CGA’s Professor Jennifer Trahan has become a regular feature on high-level international law panels and in the media regarding the crime of aggression Russia is committing against Ukraine. Trahan has been particularly outspoken on the need to create an international tribunal on the crime of aggression through the United Nations General Assembly. The International Criminal Court (ICC), while generally empowered to prosecute the crime, cannot do so in the situation of Ukraine, creating a jurisdictional gap.
Trahan also serves as an advisor to states and others at the United Nations on the topic.
Trahan speaking in December 2022 during the annual meeting of the ICC’s Assembly of States Parties in The Hague, Netherlands
Twenty Years of Experience in the Negotiations
Trahan has written and worked on issues related to the crime of aggression since the early 2000s, when negotiations focused on finalizing the definition of the crime in the Rome Statute of the ICC. She was a civil society representative and individual expert to the negotiations of the Special Working Group on the Crime of Aggression; the ICC Review Conference in Kampala, Uganda; and the International Criminal Court’s Assembly of States Parties (ASP) meeting in 2017 where states activated the ICC’s jurisdiction over the crime.
High-Level Speaking Engagements
This past year, Professor Trahan has been working with a small group of experts on a proposal to create a Special Tribunal on the Crime of Aggression (STCoA) by bilateral treaty between the UN and Ukraine. She first presented on the idea to states at the Yale Club in New York City in June 2022 (see Chair’s summary, circulated to all UN Member States).
Trahan speaking with Professor Charles Jalloh at Harvard Law School March 2023.
She has since spoken on the topic over 40 times, including at the University of Maryland School of Law, Harvard Law School (pictured), Columbia Law School, and a side-meeting of the ICC’s ASP in December in The Hague, Netherlands. She was also able to present on the topic during a March 30, 2023, panel at the United Nations hosted by the Permanent Mission of Japan to the United Nations, entitled “Promotion of the Rule of Law through International Judicial Institutions.”
Recently she addressed the topic as well as Security Council paralysis, including the need to challenge the legality of permanent member veto use in the face of atrocity crimes, at the Annual Meeting of the American Society of International Law in Washington D.C., March 29, 2023 (pictured remotely). The latter topic is the subject of Trahan’s 2020 book, Existing Legal Limits to Security Council Veto Power in the Face of Atrocity Crimes (Cambridge U. Press).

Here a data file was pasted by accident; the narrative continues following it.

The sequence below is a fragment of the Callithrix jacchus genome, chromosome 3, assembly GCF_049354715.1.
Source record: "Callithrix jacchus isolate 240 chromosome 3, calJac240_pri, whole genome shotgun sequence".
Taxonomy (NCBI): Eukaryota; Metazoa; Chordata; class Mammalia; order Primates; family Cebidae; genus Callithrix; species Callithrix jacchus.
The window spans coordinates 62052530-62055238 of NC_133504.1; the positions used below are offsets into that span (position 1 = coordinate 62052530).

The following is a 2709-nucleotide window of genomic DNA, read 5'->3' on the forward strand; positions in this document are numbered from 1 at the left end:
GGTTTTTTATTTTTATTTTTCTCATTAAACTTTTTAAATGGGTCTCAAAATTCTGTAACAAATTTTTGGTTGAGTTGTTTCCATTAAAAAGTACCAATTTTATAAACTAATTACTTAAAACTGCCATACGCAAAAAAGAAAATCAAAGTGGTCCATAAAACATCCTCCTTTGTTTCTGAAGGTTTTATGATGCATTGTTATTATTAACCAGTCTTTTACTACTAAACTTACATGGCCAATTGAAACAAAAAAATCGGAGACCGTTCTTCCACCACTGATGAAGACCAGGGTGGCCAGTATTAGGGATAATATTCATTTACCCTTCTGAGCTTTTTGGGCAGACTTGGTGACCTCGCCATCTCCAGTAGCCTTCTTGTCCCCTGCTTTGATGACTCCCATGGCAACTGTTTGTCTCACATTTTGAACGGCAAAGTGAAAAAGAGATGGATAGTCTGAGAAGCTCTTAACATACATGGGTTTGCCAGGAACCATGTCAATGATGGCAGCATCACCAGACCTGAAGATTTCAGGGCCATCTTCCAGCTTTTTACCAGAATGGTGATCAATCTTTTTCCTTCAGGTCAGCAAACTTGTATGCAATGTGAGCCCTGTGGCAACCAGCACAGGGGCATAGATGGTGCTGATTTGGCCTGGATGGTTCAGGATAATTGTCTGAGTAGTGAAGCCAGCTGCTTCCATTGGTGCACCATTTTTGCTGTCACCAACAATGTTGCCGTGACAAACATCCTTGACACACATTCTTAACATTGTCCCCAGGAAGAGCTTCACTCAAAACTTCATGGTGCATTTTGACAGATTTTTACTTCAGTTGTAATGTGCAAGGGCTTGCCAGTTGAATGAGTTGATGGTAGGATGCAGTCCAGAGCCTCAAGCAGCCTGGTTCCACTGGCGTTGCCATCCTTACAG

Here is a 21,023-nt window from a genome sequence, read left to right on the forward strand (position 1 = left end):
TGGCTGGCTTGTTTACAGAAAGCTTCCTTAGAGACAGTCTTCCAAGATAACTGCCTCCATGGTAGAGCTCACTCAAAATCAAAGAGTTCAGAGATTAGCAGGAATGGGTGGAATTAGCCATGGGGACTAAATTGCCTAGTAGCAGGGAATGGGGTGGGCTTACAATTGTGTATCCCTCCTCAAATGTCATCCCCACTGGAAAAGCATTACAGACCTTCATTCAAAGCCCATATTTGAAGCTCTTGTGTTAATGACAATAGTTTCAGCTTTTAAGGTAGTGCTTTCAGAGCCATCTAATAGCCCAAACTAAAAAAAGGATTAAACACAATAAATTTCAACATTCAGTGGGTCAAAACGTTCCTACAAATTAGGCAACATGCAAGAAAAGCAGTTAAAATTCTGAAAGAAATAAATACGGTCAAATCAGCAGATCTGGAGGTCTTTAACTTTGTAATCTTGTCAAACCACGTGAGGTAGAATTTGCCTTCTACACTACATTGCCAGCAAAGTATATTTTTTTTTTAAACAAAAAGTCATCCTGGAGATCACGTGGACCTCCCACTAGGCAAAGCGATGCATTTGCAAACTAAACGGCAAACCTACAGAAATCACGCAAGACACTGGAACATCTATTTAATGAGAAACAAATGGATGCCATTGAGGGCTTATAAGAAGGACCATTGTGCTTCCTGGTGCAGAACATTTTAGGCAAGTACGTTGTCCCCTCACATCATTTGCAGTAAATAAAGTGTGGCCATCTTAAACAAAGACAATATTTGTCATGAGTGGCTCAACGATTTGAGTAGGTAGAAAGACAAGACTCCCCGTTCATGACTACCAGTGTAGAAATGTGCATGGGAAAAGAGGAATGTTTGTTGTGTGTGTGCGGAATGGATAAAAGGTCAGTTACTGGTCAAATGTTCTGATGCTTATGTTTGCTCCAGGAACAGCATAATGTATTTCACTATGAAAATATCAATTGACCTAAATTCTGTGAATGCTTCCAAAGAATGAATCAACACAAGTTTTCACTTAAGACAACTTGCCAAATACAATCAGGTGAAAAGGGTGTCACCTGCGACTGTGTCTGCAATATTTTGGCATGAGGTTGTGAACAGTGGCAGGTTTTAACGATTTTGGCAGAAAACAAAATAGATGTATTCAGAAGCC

Trahan has recently been quoted on the topic of an aggression tribunal in The New York Times, with TV appearances on Voice of America (Ukraine) as well as Al Jazeera.
Writing on the Crime of Aggression
Trahan has a lengthy list of scholarship to her credit, including on the crime of aggression. Her ideas on the STCoA have been featured extensively this past year on the website of Just Security. They include:
· Don’t be Fooled by U.S. Smoke and Mirrors on the Crime of Aggression: Weak Proposals Carry the Risk of Weak Results
· Why a “Hybrid” Ukrainian Tribunal on the Crime of Aggression is Not the Answer
· Special Tribunal to Prosecute the Crime of Aggression Against Ukraine (Part VI): on the Non-Applicability of Personal Immunities (co-authored with Professor Astrid Reisinger Coracini), and
· The Case for Creating a Special Tribunal to Prosecute the Crime of Aggression Against Ukraine (Part III)
(For the blog series of which her posts are a part, see here.)
Trahan’s recent scholarly articles on the topic include: “Legal Issues Surrounding Veto Use and Aggression” in Case Western Reserve Journal of International Law, and articles on the STCoA being published in Fordham Journal of International Law and Baltimore Journal of International Law.
Trahan is additionally writing on, and advocating for, the need to amend the ICC’s Rome Statute to expand the Court’s jurisdiction over the crime of aggression so that the crime may be prosecuted more broadly before the court in the future. This approached has been endorsed in a Statement by The Global Institute for the Prevention of Aggression — a group of experts of which Trahan serves as Convenor — as well as by Parliamentarian for Global Action.
Upcoming Conference at the Nuremberg Courthouse
Trahan’s upcoming presentations include speaking at a conference to be held in the courthouse of the former International Military Tribunal in Nuremberg, Germany (May 4–5) (on the crime of aggression); the International Humanitarian Law Roundtables on Lake Chautauqua, N.Y. (late August) (on cyber-attacks and international criminal law); as well as a conference in Vienna, Austria (early October) (on amending the ICC’s Rome Statute to expand the Court’s jurisdiction over the crime of aggression).